Over the past week, Simone Edwards made appearances as national representative for Caribbean American Heritage Month, coached a basketball team of women in their 60s competing in the National Senior Games and launched her autobiography, “Unstoppable: A Memoir of Adversity, Perseverance & Triumph.” Her busy schedule is a pleasant reminder that some of the things she’d dreamed of as a girl have materialized, thanks to a tireless work ethic and her belief in transcending her circumstances.
Edwards, 43, grew up in Kingston, Jamaica, in an area called “Angola” in August Town, hearing gunshots every night. She ran track and dreamed of getting an athletic scholarship to a U.S. university. After losing at a big track meet, she thought her dreams were over until she was discovered by basketball coaches on a recruiting trip and offered the opportunity to play college hoops in the U.S.
After an outstanding two years at Seminole State College, a two-year college in Oklahoma, Edwards entered University of Iowa. Because of two knee injuries, she didn’t have the outstanding Division I career she’d hoped to achieve. Undrafted in the WNBA’s inaugural season, she heard about a tryout camp with the New York Liberty.
“I gave it everything. I made sure I showed them I was exceptional. When I got the call from Carol Blazejowski (former vice president and general manager of the Liberty), it changed my life,” said Edwards, who spent the 1997 WNBA season as a developmental player with the Liberty. That helped launch her 10-year professional career overseas—playing in Israel, Italy, Hungary and Spain.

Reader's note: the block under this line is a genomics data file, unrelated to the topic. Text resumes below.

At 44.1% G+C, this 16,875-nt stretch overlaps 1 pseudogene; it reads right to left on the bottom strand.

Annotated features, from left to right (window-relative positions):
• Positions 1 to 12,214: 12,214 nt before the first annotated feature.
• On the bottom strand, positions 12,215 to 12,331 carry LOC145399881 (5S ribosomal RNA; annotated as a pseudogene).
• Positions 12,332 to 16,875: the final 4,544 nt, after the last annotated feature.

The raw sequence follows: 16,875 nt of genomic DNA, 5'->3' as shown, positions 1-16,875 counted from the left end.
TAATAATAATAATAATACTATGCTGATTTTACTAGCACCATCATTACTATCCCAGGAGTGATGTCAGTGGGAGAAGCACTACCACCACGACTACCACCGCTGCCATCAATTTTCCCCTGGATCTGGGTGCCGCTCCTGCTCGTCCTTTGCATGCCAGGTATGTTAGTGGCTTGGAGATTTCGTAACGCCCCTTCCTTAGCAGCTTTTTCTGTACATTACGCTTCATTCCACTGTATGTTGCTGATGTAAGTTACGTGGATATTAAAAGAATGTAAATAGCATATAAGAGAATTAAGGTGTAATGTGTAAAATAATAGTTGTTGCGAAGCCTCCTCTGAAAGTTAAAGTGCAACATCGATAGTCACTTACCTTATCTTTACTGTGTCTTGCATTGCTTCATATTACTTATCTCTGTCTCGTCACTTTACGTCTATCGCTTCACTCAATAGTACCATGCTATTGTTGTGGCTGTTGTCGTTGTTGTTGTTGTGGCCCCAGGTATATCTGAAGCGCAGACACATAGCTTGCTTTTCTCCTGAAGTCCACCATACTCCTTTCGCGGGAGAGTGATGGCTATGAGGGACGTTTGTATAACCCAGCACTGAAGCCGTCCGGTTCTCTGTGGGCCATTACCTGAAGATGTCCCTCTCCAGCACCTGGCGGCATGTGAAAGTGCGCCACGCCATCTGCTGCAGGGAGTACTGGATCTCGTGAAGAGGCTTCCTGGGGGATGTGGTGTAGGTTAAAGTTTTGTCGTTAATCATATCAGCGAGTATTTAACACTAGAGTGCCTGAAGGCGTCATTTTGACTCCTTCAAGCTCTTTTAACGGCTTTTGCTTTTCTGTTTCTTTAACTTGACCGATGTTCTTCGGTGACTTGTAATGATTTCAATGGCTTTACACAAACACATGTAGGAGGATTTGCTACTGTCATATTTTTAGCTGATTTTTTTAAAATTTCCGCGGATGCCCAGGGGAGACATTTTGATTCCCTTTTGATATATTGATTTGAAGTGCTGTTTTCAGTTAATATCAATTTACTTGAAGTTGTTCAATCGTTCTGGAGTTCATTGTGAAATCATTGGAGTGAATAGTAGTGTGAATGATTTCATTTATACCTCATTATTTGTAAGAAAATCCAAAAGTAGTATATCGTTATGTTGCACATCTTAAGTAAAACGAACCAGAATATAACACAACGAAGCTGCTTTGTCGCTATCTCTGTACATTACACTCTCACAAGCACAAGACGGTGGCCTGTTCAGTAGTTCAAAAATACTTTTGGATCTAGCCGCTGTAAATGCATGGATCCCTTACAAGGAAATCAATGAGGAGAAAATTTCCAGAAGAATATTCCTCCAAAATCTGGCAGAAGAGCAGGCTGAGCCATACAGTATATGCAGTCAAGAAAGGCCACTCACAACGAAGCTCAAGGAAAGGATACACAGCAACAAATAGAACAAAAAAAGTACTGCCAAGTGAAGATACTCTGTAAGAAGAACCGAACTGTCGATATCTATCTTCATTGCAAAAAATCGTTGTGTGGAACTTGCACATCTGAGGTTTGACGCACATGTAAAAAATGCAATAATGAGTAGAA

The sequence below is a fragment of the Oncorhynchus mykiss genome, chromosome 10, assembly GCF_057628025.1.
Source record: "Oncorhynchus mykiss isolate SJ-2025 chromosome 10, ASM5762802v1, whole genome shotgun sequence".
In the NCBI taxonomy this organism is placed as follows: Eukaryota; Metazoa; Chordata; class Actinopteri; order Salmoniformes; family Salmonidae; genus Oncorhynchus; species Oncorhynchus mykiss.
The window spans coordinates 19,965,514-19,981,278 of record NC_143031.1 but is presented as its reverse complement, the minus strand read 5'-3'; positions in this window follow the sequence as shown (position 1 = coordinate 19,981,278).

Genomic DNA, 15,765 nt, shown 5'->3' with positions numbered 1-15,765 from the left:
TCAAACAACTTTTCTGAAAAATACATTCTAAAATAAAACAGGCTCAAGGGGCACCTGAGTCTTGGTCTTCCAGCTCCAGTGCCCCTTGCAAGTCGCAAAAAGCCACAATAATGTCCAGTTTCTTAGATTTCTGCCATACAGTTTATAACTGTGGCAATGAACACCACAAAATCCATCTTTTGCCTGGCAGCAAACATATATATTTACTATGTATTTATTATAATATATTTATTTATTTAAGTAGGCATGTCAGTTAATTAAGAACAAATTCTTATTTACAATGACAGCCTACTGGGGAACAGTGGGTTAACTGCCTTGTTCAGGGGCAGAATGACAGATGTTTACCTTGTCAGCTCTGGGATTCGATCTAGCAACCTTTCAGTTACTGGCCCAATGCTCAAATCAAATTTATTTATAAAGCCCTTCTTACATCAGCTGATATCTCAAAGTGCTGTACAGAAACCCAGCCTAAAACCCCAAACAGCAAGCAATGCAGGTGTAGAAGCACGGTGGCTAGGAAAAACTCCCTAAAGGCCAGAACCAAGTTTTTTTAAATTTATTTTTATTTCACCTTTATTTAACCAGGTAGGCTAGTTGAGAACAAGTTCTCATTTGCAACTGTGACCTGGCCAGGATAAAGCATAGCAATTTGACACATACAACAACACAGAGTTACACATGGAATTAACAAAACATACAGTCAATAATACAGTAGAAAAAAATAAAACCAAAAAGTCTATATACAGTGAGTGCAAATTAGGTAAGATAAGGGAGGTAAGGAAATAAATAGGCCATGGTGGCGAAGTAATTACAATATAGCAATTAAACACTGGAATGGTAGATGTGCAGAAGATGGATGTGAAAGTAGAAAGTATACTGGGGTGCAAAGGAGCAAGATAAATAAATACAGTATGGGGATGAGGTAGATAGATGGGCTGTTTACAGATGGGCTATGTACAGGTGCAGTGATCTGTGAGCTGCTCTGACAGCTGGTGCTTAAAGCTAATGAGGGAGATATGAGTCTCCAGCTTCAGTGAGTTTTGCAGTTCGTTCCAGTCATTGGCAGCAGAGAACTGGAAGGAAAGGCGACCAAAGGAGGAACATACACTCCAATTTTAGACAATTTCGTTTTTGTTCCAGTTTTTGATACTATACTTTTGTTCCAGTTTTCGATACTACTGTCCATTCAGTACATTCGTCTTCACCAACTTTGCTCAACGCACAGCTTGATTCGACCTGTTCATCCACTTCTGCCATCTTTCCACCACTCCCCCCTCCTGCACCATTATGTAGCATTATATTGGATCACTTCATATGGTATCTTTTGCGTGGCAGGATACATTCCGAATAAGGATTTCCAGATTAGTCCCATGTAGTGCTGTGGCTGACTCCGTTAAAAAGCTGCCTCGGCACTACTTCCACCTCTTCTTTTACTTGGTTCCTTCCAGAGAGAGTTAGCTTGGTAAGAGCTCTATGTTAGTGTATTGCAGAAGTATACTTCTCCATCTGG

In 2000, she was signed by the Seattle Storm and remained with the team for six seasons, including winning a WNBA championship in 2004. Encouraged by fans, she launched her foundation, Simone4Children, sending school supplies back home to Jamaica.
She and co-author Jobi Tyson wrote the memoir over a two-year period, sharing stories about Edwards’ journey so people know where she’s coming from.
“One thing I want people to take away from the book is that your current circumstances don’t dictate your future,” said Edwards, who is increasingly popular as a motivational speaker. “There were parts of my life that were tough and I was struggling. I didn’t let it swallow me. Every time, I told myself it was temporary. I want people to understand whatever they’re going through, things can change. The book shows as I progress and persevere, everything is possible.”